The podcast version of “Dropping the Hammer” is presented by the Arkansas Democrat-Gazette.

About the author

Daniel McFadin is a 10-year veteran of the NASCAR media corp. He wrote for NBC Sports from 2015 to October 2020. He currently works full time for the Arkansas Democrat-Gazette and is lead reporter and an editor for Frontstretch. He is also host of the NASCAR podcast "Dropping the Hammer with Daniel McFadin" presented by Democrat-Gazette.

You can email him at danielmcfadin@gmail.com.

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Here’s my thinking on this race. First off, I don’t think that most street courses offer as good a race as those on a purpose-built road course. But this is another specialty race & might get a pass because of it.
Road America isn’t that far away, & would in all probability put on a better race & could be rotated in W/O adding another road race.
But the quality of the race, is sometimes secondary to the number of people it attracts. And I expect this to be very well attended.

I used to live in the Chicago area & know how fierce the traffic in under normal conditions, The citizens who are being inconvenienced will be complaining long & loud to their representatives. And as noted this was put together under a previous administration, so the alderpersons won’t feel the need to defend it, & there were already rumblings about the amount of $$ being paid.

When prosecutors are building a case, they say “follow the money.” If this race is a great financial bonanza for the city, & it’s businesses, in the number of visitors it attracts. And the payouts from tickets, & concessions, then we might see a second one. But if those numbers suffer a steep decline in the second year. I doubt we’ll see a third.


I think taking NASCAR to downtown in a big city without any connection to NASCAR (or any other motorsports event that I’m aware of) is a risky move. I think the race itself is going to be terrible given how poorly the current car has performed on road courses and how uninspired the track layout is. I also think a lot of people will be turned off by the asking price- at first I thought I was missing out by not going to NASCAR’s first street race, but then… $270 just for general admission, and I don’t even like The Chainsmokers. NASCAR should have considered doing something admittedly less flamboyant but probably more practical and cost-effective. Chicago appears to have 2 airports fairly close to downtown with public transit available, so maybe an airport race could have worked? It’s also the type of temporary event that could be tried in almost any big market NASCAR wants to explore, especially if stadium racing get boring.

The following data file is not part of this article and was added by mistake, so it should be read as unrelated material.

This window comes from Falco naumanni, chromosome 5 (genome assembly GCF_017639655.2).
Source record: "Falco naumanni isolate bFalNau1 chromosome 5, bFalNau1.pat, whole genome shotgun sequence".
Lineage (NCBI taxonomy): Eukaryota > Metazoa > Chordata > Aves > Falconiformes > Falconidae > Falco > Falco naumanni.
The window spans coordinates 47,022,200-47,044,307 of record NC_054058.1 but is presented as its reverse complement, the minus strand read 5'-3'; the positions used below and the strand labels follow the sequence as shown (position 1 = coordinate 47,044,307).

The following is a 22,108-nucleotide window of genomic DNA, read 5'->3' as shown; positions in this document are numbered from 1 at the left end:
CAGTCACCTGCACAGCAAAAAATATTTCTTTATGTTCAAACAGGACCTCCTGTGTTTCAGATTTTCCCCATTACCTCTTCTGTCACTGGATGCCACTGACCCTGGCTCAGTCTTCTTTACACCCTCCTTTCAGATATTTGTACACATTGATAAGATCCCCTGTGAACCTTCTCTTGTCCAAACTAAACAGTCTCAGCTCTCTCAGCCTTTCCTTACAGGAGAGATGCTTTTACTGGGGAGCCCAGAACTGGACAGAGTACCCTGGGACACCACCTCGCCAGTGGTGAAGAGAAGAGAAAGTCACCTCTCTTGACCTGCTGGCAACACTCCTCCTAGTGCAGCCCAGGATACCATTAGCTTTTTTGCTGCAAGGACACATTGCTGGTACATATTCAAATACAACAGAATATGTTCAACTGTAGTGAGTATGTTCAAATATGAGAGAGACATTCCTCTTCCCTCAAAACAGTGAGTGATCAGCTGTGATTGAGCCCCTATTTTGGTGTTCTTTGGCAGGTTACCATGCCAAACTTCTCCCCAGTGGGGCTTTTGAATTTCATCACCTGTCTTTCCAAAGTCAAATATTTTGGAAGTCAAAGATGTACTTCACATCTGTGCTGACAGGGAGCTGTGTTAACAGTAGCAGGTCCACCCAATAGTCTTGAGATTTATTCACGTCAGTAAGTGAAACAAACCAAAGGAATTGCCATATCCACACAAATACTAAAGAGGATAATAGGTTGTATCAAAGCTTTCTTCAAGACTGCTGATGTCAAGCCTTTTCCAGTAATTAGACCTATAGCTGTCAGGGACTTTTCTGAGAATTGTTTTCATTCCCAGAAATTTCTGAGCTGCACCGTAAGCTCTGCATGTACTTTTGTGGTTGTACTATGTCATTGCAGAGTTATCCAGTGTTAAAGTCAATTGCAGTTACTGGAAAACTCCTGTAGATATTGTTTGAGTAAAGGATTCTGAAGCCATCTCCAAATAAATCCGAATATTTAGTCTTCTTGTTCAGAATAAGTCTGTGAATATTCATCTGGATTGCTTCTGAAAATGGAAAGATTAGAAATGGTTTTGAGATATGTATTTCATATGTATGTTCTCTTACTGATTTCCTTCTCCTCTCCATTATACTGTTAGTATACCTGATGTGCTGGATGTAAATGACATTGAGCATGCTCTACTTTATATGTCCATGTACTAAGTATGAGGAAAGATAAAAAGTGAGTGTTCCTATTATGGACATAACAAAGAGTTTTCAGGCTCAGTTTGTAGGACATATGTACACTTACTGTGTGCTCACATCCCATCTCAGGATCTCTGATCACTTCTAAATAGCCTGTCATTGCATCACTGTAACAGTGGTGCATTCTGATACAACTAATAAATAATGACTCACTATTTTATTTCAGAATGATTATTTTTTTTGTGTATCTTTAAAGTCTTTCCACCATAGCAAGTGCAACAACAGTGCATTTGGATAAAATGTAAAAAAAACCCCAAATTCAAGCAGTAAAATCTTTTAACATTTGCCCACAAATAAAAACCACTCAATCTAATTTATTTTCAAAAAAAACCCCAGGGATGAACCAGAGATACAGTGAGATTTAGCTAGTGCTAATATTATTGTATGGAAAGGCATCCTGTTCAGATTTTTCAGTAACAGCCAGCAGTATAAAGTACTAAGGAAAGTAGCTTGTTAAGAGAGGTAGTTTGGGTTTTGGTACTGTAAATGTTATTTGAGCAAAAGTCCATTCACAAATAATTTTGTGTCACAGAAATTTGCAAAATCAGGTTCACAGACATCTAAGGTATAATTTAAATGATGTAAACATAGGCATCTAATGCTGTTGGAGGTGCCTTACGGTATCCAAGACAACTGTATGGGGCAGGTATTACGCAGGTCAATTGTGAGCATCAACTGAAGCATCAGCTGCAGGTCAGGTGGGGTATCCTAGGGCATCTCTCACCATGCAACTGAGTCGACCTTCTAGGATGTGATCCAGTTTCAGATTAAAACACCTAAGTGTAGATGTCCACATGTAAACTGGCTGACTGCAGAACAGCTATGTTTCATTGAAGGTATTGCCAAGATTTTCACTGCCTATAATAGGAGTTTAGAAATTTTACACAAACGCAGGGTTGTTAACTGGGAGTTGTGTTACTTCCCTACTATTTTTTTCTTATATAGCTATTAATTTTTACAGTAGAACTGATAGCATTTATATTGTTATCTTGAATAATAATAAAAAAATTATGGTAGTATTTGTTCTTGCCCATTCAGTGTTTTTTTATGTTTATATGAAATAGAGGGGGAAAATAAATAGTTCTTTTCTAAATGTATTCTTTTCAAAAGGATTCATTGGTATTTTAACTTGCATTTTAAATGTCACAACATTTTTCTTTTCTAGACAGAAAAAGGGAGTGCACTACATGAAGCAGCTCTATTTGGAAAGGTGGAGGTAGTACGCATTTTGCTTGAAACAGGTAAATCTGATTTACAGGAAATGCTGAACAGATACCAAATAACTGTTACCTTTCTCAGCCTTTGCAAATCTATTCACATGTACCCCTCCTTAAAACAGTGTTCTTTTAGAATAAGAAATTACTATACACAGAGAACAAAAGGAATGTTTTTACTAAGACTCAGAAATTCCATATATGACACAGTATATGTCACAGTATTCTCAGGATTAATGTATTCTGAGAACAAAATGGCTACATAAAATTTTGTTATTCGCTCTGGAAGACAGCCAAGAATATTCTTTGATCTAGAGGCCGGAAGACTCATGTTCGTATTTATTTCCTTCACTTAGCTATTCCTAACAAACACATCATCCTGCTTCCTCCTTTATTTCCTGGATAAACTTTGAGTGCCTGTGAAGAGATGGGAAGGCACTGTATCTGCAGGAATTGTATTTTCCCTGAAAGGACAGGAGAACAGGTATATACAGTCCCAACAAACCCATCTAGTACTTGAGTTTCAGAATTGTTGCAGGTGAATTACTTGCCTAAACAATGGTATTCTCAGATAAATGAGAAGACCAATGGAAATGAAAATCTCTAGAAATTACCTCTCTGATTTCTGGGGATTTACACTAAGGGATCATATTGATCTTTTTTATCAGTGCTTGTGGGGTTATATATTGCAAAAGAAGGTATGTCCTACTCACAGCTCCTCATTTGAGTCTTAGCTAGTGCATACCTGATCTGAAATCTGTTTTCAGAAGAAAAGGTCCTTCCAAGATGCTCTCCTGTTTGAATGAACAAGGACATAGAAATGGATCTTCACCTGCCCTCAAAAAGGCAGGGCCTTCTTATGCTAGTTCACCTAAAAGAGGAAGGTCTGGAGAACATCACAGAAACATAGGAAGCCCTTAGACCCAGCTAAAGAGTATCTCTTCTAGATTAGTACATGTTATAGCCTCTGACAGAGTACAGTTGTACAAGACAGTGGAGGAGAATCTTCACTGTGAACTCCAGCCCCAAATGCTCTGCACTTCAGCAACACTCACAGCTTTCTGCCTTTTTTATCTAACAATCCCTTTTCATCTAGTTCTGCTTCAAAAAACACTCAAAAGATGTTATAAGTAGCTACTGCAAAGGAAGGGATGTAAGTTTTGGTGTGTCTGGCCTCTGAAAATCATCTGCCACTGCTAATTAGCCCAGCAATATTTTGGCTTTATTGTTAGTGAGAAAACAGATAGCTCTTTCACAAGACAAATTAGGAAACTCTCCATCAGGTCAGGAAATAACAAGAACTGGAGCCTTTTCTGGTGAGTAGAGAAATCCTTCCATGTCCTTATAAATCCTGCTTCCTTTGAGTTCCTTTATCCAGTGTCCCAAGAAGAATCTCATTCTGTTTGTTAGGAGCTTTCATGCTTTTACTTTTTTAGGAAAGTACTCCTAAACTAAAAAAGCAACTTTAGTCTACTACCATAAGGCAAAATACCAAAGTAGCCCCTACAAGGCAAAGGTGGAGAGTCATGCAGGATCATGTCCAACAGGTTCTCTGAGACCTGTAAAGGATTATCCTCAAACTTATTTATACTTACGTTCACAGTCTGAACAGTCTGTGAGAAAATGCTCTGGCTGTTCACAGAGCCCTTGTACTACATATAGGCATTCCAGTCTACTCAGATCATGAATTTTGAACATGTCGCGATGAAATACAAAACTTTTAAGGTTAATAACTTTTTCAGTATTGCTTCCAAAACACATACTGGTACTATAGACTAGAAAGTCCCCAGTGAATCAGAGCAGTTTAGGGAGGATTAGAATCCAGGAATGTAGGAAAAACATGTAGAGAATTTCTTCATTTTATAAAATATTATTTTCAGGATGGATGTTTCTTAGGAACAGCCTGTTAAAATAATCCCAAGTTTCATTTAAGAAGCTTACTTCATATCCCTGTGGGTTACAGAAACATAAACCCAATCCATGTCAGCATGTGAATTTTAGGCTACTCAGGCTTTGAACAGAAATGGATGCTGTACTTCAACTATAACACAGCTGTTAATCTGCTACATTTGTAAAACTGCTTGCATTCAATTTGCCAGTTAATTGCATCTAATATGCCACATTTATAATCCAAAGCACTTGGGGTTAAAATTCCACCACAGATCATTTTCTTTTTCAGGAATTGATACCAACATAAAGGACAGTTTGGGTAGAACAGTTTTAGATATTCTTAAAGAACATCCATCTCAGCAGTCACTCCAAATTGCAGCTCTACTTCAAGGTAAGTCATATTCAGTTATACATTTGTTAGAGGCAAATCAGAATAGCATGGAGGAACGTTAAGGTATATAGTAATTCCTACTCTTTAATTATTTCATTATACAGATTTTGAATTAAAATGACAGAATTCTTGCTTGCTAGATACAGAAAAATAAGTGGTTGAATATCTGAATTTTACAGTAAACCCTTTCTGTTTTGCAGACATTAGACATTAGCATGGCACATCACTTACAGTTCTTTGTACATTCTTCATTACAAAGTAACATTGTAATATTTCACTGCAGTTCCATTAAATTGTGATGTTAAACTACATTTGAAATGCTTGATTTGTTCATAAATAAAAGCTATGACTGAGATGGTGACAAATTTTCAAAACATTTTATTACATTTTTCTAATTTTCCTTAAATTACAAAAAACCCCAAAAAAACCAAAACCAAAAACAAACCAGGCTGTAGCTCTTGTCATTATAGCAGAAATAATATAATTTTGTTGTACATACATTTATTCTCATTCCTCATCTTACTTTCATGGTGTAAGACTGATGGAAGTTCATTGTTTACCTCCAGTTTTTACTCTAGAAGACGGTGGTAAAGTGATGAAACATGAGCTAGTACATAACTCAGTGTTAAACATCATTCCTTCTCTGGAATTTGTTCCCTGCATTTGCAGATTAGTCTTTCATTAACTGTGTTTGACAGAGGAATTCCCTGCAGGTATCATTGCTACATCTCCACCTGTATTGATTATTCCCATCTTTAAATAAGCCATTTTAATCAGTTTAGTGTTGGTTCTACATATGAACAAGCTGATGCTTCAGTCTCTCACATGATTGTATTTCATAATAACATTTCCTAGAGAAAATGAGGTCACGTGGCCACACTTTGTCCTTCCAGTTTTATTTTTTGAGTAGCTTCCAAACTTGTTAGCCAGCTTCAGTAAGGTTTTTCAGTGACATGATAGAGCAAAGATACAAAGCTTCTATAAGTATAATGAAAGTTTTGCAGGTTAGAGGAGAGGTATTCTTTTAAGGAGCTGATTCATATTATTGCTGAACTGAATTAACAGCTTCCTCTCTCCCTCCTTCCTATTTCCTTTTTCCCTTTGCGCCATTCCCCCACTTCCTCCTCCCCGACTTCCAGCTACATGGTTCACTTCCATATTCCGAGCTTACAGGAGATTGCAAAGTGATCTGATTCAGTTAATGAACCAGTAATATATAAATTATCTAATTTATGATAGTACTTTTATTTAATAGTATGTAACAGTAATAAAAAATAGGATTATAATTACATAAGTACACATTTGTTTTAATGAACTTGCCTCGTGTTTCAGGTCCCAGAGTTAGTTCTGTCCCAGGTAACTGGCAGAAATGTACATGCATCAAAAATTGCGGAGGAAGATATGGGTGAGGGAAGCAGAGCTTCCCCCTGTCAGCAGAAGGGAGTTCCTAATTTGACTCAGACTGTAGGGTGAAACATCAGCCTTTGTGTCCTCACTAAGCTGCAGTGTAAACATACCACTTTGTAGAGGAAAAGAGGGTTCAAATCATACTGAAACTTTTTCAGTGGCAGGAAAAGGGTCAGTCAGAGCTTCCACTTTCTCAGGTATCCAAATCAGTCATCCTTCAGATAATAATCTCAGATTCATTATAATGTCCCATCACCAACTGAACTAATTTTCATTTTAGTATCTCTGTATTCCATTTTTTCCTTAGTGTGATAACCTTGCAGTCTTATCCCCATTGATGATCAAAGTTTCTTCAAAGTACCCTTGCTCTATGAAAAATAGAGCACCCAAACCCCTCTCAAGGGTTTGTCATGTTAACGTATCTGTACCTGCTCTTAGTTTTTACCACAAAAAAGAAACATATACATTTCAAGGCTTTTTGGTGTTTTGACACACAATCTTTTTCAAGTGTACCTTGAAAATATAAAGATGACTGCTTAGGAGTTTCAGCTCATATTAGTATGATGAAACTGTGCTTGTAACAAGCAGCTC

Wreckfest coming. I’ll be surprised if half the cars are running at the end of the race–bad idea all around.


Why did the writer feel it was necessary to add his own personal political bias to this article? While Chicago may not be the most dangerous city in the US, or even have the most murders per 100,000 residents, it still has the most total murders of any US city. Chicago had almost 700 murders last year, more than any other US city, and it was the third year in a row that they approached 700. To compare WWT, Road America or Nashville to Chicago is complete BS. WWT is is across the river and 6 or 7 miles from downtown St Louis, Road America’s an hour north of Milwaukee and the Nashville Superspeedway is 30+ miles from Nashville. By comparison, the Chicago street course is in the heart of downtown Chicago. With that many murders, people have a right to be uncomfortable with the location of the race.

I’m a big road racing fan, but I don’t like street races. I spent years crewing for a Trans Am team and have been to plenty of street races. We raced on the streets of Detroit, St Pete, Meadowlands, Dallas, Long Beach, etc and they were never great races, in my opinion. Our Trans Am cars were 700 pounds lighter and quite a bit smaller then modern Cup cars, but still struggled to pass, and just about any wreck blocked the course. I’ve seen TA cars move a “Jersey barrier”, I wonder what a 3500 pound Cup car’s going to do when it hits one?


Good points all. I took I too wondered about the authors purpose as soon as I saw the picture.

WJW Motorsports

The event only exists because of politics. I’d only respect them if they were honest and raced on the south side – but they’d need to be racing MRAPs probably if that was the case. This particular author carries the woke flag for this site – probably the first DEI hire. He, like so many others of his ilk, jumps right in with the accusations if one simply points out facts.

Last edited 10 months ago by WJW Motorsports

Go back to using the Chicagoland Speedway 1.5 mile oval in the suburbs. It’s easier to get to, less costly tickets, free parking and the Cup cars are running quite nicely on the intermediate tracks. The street course is a made for tv hype event.


I am glad I wasn’t the only person to see the bias the writer put in the article. So his point of not worrying about being in unsafe Chicago is other cities have high crime rates. So instead of focusing on the facts of all cities should not be this dangerous. That is like saying it is OK you got robbed with a knife , just be glad it wasn’t gun.

Nascar built the sport on oval track racing. They had a track an hour from Chicago and couldn’t get people to come and see the core product. So Nascar has the bright idea to put a race on in a city that wouldn’t drive to an oval race and probably 90 % of the cities population thinks Nascar fans are rednecks. And if the race is such a great idea why the need for all the entertainment to entice people to come. It is almost like a street festival or concert with oh by the way there is race. Not the best look for the highest racing series in America.